Floyd Simmonds, one of the 20 men injured after falling off a scaffold at the Customs and Excise Building, Richmond Street last Wednesday, said yesterday he hoped to give his side of the story to investigators examining the cause of the accident.
“If they don’t talk to us, they haven’t finished the investigation,” Simmonds told Newsday in an interview at the Port-of-Spain General Hospital. Simmonds, 47, along with four other men remain hospitalised for their injuries.
It was last Wednesday that Simmonds said he and the other workers were installing a glass pane when the scaffold collapsed beneath them. He recalled, “I was flying through the air with materials. I was only hoping not to die. When I hit the ground, I saw I was alive. I tried to walk, then I saw my legs were twisted and blood was gushing.” Simmonds said two co-workers picked him up and told him not to look at his leg.
Simmonds’ left leg was amputated last week, and pins are holding the bone in the right calf together. He said the Health and Safety officer for the construction site visited the injured workers on Tuesday offering sympathy, but he expressed his anger at the way the accident happened. He told the Safety officer, “I say watch you, all the boots and helmets you were interested in and you were not studying the scaffolding! Look we nearly died. I lost my leg.”
Simmonds, an employee for four months with Movalite said he and other workers had told their boss that the scaffold was shaking. They were advised to inform the Health and Safety officer. “Once or twice they checked it but that scaffolding is supposed to be checked every day. We always complained. Every time we go on the scaffold it shaking.”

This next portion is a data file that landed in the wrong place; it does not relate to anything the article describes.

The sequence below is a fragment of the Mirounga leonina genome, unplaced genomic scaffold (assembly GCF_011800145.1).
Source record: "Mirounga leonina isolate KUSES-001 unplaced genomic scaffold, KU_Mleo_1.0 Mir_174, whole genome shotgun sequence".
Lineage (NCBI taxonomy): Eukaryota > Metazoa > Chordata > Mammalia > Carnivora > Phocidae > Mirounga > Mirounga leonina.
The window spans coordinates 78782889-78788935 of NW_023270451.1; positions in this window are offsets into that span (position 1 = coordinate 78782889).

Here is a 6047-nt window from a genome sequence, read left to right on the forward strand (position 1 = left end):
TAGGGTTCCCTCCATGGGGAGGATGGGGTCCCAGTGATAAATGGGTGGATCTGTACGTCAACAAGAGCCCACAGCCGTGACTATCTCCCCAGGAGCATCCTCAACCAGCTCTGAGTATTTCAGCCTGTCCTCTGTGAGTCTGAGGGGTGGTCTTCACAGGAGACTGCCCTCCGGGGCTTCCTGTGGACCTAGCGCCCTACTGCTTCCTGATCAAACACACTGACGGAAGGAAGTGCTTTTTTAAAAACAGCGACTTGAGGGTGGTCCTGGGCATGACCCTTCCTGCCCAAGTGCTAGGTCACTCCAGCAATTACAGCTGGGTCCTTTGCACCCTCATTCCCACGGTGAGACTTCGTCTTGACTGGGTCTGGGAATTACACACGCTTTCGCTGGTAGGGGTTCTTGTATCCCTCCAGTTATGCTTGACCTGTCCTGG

Simmonds said when workers complained, they were told that the scaffold would be checked.
The injured workers are still getting their salaries but Simmonds said he wants to be properly compensated for losing his leg. He would like to walk again and hopes to get a prosthetic limb.
He said, “I really, really want to get over this.”
Although the Occupational Safety and Health Act is in effect, Simmonds said workers who want to keep their jobs do not complain much. He said, “When you complain to bosses about a problem they prefer to fire you and get somebody else.”
Simmonds said he read in the newspapers that workers are supposed to look out for their own safety but he said those who spoke out would be fired and told that other workers would be hired.
While describing the amputation of his leg as a “big loss,” he said his inner strength helped him through.
Another patient, 33-year-old Hayden Peters, said his condition was improving. He broke his right leg, and injured his left shoulder. He has minor facial injuries. Peters said no time frame was given when he and the other workers would be discharged from hospital.